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  • On the Road: Following the Forty-Niners - Northern Sierra Nevada Mountains

On the Road: Following the Forty-Niners - Northern Sierra Nevada Mountains

Tony HuegelFeb 19, 2010
During the California Gold Rush, and in the years that followed, 19th-century Argonauts carved countless roads through the Northern Sierra Nevada Mountains. While most of the miners ended up broke, they nonetheless left behind a wealth of old mountain roads that wind through a landscape still marked by diggings, ruins, and dashed dreams.
Photo 2/8
Three backroad tours in particular offer the chance to spend a weekend following the trails of the Forty-Niners in which to enjoy superlative Sierra Nevada scenery.
East-West Henness Pass Road, a rare trans-Sierra back-country way, courses along high ridges through meadows of the seemingly impenetrable Yuba River region north of Interstate 80. It extends between Verdi, Nevada (at the eastern end), and California Highway 49 near Camptonville (at the west end). A mix of rocky, two-wheel-drive high-clearance roadbed and paved two-lane segments, it covers upward of 90 miles, depending on whether the scenic spur to the 8444-ft Verdi Peak at the east end is included in the trip.
Patrick Henness developed the route around 1850, and for years it was the primary freight road across the Sierra between the mines of the Comstock Lode at Virginia City, Nevada, and Marysville, California. Today, those who travel it encounter sparkling lakes, ruins left from its heyday, grand vistas across Tahoe National Forest, and even Native American rock art.
Photo 3/8   |   Ascending 176 steps brings one to the lookout on Sierra Buttes, from which visitors can gaze out across much of Northern California. The lookout atop Saddleback Mountain provides a sweeping view of the Northern Sierra Nevada Mountains.
Another sojourn through the region of the northern mines begins at historic Nevada City. It mixes dirt county roads with narrow and fairly rough high-clearance trails.
From Nevada City, North Bloomfield Road (No. 552) twists and bends to cross the South Yuba River, then climbs through mountains that remain scarred from hydraulic mining. At places like Malakoff Diggins State Historic Park, visitors can see the lingering effects of the mining, where mountainsides were hosed away to expose gold-bearing gravels.
After passing through the old town of North Bloomfield, Sierra County Road 200 makes its way down into Gold Canyon, then crosses a remote stretch of the Middle Yuba River on a narrow, '30s-vintage steel bridge. It climbs north to another historic mining town, Allegheny, then continues northward as Mountain House Road. It arrives at Highway 49 just west of the Gold Rush village of Downieville on the North Yuba River.
Photo 7/8   |   Not much remains of Poker Flat, founded in the early 1850s in a productive hydraulic-gold-mining district. It was made famous in writer Bret Harte's tale, "The Outcasts of Poker Flat."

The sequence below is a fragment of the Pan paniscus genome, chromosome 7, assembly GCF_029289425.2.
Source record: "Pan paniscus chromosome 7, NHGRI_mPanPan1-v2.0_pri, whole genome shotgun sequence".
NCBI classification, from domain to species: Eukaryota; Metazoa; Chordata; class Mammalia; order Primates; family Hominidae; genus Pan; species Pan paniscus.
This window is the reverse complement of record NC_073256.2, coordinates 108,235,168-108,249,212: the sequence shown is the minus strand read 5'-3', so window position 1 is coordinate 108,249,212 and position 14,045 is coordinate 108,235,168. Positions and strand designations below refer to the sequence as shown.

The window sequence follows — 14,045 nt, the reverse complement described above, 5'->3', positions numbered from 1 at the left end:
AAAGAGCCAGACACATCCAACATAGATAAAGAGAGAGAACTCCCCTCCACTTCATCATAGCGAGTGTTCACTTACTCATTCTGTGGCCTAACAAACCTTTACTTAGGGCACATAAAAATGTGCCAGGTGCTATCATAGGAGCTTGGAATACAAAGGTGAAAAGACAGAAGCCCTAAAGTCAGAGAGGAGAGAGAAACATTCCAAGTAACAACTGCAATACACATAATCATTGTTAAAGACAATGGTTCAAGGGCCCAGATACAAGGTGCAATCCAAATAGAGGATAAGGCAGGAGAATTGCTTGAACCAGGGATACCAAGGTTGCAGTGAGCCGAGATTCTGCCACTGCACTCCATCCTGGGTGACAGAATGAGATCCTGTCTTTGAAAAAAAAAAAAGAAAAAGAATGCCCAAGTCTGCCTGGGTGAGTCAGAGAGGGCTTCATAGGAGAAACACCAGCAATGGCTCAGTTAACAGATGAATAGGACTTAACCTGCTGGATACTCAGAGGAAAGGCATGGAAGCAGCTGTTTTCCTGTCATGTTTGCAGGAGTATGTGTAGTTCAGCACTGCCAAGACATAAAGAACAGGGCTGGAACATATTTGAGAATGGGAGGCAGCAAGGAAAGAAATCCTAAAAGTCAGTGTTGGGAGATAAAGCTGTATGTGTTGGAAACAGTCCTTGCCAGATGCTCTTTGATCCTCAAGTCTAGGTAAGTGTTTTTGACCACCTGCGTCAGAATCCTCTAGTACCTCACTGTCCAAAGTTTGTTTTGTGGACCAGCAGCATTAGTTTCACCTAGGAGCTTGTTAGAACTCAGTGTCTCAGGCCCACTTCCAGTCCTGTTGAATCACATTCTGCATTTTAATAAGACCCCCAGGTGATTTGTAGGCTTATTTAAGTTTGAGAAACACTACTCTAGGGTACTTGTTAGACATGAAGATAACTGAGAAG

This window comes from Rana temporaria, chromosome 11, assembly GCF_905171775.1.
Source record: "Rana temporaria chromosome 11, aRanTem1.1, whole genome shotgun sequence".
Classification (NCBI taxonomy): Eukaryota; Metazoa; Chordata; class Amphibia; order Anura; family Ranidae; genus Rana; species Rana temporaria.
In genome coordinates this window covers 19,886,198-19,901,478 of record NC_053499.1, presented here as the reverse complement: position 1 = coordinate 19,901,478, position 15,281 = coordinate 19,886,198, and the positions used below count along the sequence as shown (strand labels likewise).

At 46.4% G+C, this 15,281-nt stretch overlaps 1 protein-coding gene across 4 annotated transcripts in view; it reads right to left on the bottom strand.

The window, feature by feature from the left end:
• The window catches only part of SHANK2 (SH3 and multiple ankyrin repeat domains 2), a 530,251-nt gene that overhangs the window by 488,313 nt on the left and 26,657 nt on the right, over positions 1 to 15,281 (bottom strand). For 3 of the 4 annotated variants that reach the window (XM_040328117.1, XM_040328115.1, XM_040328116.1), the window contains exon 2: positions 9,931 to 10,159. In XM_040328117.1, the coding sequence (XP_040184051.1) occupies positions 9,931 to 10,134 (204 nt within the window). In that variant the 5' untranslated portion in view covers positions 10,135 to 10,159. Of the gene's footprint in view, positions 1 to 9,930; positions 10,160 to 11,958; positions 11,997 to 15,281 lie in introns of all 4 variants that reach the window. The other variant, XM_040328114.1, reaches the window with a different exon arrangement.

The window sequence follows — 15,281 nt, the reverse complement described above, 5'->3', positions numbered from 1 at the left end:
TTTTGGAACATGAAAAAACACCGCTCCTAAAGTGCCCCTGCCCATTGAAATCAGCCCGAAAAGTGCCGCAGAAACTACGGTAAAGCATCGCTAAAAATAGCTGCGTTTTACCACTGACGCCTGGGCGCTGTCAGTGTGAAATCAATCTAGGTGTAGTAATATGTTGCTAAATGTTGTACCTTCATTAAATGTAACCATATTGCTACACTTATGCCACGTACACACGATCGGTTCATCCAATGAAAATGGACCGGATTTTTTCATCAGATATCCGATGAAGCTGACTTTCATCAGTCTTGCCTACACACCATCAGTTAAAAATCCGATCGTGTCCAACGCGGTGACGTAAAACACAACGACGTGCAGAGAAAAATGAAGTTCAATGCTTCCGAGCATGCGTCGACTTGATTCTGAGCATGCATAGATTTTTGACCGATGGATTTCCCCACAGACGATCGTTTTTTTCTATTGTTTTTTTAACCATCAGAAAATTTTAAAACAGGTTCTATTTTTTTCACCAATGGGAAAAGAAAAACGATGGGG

East of Downieville from Sierra City, little Sierra Buttes Road (S551) and Butcher Ranch Road (93-2) make an exhilarating ascent to reach 8587-ft Sierra Buttes, where a lookout provides a head-spinning panorama across much of Northern California.
From Canon Point on Highway 49 (west of Downieville), Saddleback Road (509) goes north through more rugged and remote gold country, where one can pause to scan the Northern Sierra from the lookout on 6690-ft Saddleback Mountain. The route eventually arrives at Canyon Creek and Poker Flat, made famous in writer Bret Harte's tale, "The Outcasts of Poker Flat." From there, four-wheel-drive Poker Flat Road climbs steeply to Howland Flat and passes an old cemetery. Finally, almost 30 miles from Highway 49, the traveler arrives at paved Quincy-La Porte Road, near La Porte in Plumas County.
For more information, contact Tahoe National Forest's Downieville Ranger District in Camptonville at 530/288-3231. You'll need a forest visitor map. Henness Pass Road is also shown on the California State Automobile Association's Feather River and Yuba Regions map.
Photo 8/8   |   The cemetery in the woods at Howland Flat is the final resting place of some who sought their fortunes in the northern mines.
Editor's Note: Mud on your windshield give you chills? Four-wheeling your weekends away? Got a good story to tell about it? Send us all the gear-popping seatbelt-tightening dust-kicking details in 500 words or less, along with your best photos (slides, preferably). Truck Trend, c/o "On the Road," 831 S. Douglas Street, El Segundo, CA 90245. We'll publish your adventures.
Be advised: The facts presented in this column are, to the best of our knowledge, correct and accurate at the time of publication. However, because of our lengthy lead time, we recommend calling the proper authorities or local experts for confirmation before visiting.

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